Masque Sound Delivers New World-Class Audio Equipment Package to San Diego’s Internationally Acclaimed The Old Globe

Meyer Sound PA System Provides Unrivaled Theatrical Reinforcement To Beloved Outdoor Shakespeare Stage
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SAN DIEGO, CA, NOVEMBER 16, 2015 — When San Diego’s famed The Old Globe continued its commitment to excellence by announcing a $200,000 audio upgrade of its Lowell Davies Festival Theatre, audiences cheered as Masque Sound, a leading theatrical sound reinforcement, installation and design company, was called upon to provide the new state-of-the-art equipment package for the beloved outdoor Shakespeare stage.

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The internationally-acclaimed, Tony® Award-winning The Old Globe is one of the most renowned regional theatres in the country, and has stood as San Diego’s flagship arts institution for over 80 years. The Old Globe produces a year-round season of 15 plays and musicals on its three stages, including its highly-regarded Shakespeare festival. The Old Globe has become a gathering place for leading theatre artists from around the world. Additionally, numerous Broadway-bound premieres and revivals have been developed at the theatre and have gone on to enjoy highly successful runs in New York and at regional theatres across the country.

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“When the Lowell Davies Festival Theatre was rebuilt following an arson fire in 1984, sound wasn’t prioritized as it is today,” says Paul Peterson, sound director, The Old Globe. “Because of this fact, speaker position and placement was not taken into account for reinforcement, where the job is to support or enhance the actor’s voice as naturally as possible.”

In 2012, The Old Globe hired a new artistic director, Barry Edelstein, who is one of the leading Shakespearean minds in the country. When Edelstein arrived and heard the sound at the outdoor theatre, he felt the existing system could do more in service of the text and merited a reevaluation aimed at better support for Shakespeare’s words. Edelstein felt that audibility and clarity were areas for improvement, and that the balance of the system should tilt more toward enhancement than acoustic speech.  Better amplification would absolve actors of having to “project” and thus would allow for more nuance and naturalism in their delivery.

“Barry asked us to work with New York-based consulting group, ACME Sound Partners to solve the challenges of the stage,” adds Peterson. “ACME was chosen because of their work on the Delacorte Theater, New York City’s outdoor home of the annual Shakespeare in the Park. At the Delacorte, they suspend speakers over the audience using an aircraft cable, creating positions you would normally have in a theatre with a roof over it. The speakers are placed right out of the audience’s line of sight, but they greatly improve the sound department’s ability to reinforce the actors in a clear, non-interfering way, accomplishing the goal.”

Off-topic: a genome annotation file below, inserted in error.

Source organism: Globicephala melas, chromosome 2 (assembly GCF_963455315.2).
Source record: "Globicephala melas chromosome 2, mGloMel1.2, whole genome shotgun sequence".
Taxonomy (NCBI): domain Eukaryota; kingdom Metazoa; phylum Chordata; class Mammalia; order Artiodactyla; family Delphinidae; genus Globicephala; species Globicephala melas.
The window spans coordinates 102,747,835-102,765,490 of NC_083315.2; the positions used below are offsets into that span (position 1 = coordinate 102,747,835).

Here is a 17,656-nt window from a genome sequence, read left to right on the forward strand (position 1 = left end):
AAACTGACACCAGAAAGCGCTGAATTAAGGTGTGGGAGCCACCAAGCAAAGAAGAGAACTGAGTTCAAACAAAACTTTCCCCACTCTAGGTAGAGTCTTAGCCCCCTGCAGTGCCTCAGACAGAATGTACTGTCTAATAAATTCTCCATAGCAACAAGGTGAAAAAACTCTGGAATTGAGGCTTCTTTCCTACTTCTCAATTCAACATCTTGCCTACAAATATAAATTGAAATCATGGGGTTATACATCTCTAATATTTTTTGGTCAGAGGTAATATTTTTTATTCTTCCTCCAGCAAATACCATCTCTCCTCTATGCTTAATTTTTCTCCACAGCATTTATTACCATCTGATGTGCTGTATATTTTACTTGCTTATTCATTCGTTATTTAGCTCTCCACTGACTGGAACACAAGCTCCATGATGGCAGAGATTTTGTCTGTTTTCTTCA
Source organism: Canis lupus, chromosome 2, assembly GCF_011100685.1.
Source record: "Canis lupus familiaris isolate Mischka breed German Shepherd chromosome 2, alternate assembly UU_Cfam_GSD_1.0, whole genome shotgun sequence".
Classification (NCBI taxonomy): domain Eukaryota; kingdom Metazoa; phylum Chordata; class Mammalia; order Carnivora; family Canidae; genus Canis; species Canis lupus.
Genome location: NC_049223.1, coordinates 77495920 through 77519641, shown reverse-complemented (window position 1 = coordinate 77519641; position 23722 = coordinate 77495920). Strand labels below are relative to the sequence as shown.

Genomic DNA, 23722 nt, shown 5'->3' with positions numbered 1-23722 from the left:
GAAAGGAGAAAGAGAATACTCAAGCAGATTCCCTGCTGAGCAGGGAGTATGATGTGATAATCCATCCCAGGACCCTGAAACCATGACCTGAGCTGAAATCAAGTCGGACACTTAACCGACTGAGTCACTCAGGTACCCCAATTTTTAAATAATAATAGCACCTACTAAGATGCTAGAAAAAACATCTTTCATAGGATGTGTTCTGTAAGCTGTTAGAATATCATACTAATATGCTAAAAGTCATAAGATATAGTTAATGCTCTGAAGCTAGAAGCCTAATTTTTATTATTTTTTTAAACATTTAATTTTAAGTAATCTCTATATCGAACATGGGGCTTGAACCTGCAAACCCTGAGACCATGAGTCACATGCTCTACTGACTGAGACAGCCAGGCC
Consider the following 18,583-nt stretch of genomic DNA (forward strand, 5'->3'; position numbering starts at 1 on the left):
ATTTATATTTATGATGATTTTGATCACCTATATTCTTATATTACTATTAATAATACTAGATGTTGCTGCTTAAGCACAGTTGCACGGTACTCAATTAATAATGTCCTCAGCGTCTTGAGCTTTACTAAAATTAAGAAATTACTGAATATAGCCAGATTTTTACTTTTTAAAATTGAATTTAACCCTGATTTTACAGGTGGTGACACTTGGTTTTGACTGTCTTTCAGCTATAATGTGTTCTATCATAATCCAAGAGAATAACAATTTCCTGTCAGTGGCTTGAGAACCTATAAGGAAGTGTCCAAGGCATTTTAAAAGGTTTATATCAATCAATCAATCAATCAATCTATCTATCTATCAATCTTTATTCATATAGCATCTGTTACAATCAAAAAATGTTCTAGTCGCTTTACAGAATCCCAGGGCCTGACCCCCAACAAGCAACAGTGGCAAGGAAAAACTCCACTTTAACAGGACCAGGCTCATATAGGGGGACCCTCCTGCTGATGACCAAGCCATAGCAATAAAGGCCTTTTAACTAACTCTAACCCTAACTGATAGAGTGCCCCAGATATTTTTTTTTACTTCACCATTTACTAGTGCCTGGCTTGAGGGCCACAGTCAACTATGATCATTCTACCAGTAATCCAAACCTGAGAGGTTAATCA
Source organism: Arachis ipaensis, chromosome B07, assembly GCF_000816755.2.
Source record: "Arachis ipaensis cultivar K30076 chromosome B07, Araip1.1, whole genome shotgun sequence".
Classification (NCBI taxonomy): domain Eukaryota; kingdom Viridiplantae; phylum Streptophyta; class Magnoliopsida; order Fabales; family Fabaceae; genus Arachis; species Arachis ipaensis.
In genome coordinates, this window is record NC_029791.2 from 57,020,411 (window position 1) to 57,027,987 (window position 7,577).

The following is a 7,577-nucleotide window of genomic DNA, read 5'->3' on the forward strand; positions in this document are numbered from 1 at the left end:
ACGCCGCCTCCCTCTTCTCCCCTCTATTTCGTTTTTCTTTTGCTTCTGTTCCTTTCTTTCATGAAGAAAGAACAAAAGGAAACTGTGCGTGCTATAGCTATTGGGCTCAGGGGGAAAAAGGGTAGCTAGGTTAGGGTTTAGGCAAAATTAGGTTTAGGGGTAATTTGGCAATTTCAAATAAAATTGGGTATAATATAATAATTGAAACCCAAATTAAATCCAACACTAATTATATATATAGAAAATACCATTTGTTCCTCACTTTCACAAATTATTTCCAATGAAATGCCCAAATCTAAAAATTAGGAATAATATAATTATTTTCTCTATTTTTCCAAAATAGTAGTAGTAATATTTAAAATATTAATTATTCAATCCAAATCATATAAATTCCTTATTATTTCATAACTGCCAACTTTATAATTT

ACME determined they were going to have to fly roughly 20-22 cabinets over different locations of the venue. “We selected cabinets from Meyer Sound, which is one of the leaders in theatrical reinforcement,” adds Peterson. “Meyer Sound speakers do a great job reproducing human voice in an intelligible and clear manner. Once we knew what we needed to buy, I contacted Masque Sound. We have a long relationship with Masque Sound and were thrilled to be able to work with them again. The company’s experience in specifying the sound system for the Delacorte was also a major benefit for us.”

Through Masque Sound, Peterson purchased Meyer Sound’s Galileo processers and amplifiers, specifically UPJs, UPA-1Ps, UPQ-1Ps as well as MM-4s. ACME Professional also provided some additional equipment to the venue including Meyer UP4-XP speakers. The project is currently in the second year of what is expected to be a three to four year process. The main part of the upgrade, choosing the speakers and their locations, is complete. In the next year, the Old Globe plans to purchase a DiGiCo SD10T console, which will give them the power, flexibility and features to properly mix a theatrical show. For the upgrade, the Old Globe also plans to address the wireless mics and lavaliers and add some additional speakers.

“Masque Sound understands the needs of the theatrical sound community and on top of that they work very efficiently and reasonably to meet your demand on time and within your budget,” adds Peterson.  “Not only have we been thrilled with the results, the entire company has been pleased, and our audiences have been raving about the improved capacity for us to deliver Shakespeare’s text.”

About Masque Sound

Founded in 1936 by a trio of Broadway stagehands, Masque Sound evolved into one of NYC’s most successful theatrical sound reinforcement, installation and design companies specializing in theatrical, house of worship, sporting, corporate, TV broadcast and live concert events. Celebrating more than 75 years in the industry, the company is led by the firm’s third generation owner, Geoff Shearing. The company also operates Florida-based Professional Wireless Systems, a leader in the development and implementation of wireless technology. Credits range from major Broadway shows and tours including Phantom of the Opera, MAMMA MIA!, Lion King, Jersey Boys, The Book of Mormon, Once, Kinky Boots, Aladdin and Fun Home to yearly Super Bowl broadcasts and installations of varying sizes, including Western Connecticut State University, the Jim Wise Theatre at the New Jersey Institute of Technology (NJIT) and the historic St. Patrick's Cathedral. Masque Sound’s 70,000 sq. ft. corporate headquarters and main assembly facility is located at 21 East Union Ave., East Rutherford, NJ, 20 minutes from midtown Manhattan. For more information, call (201) 939-8666 or visit www.MasqueSound.com.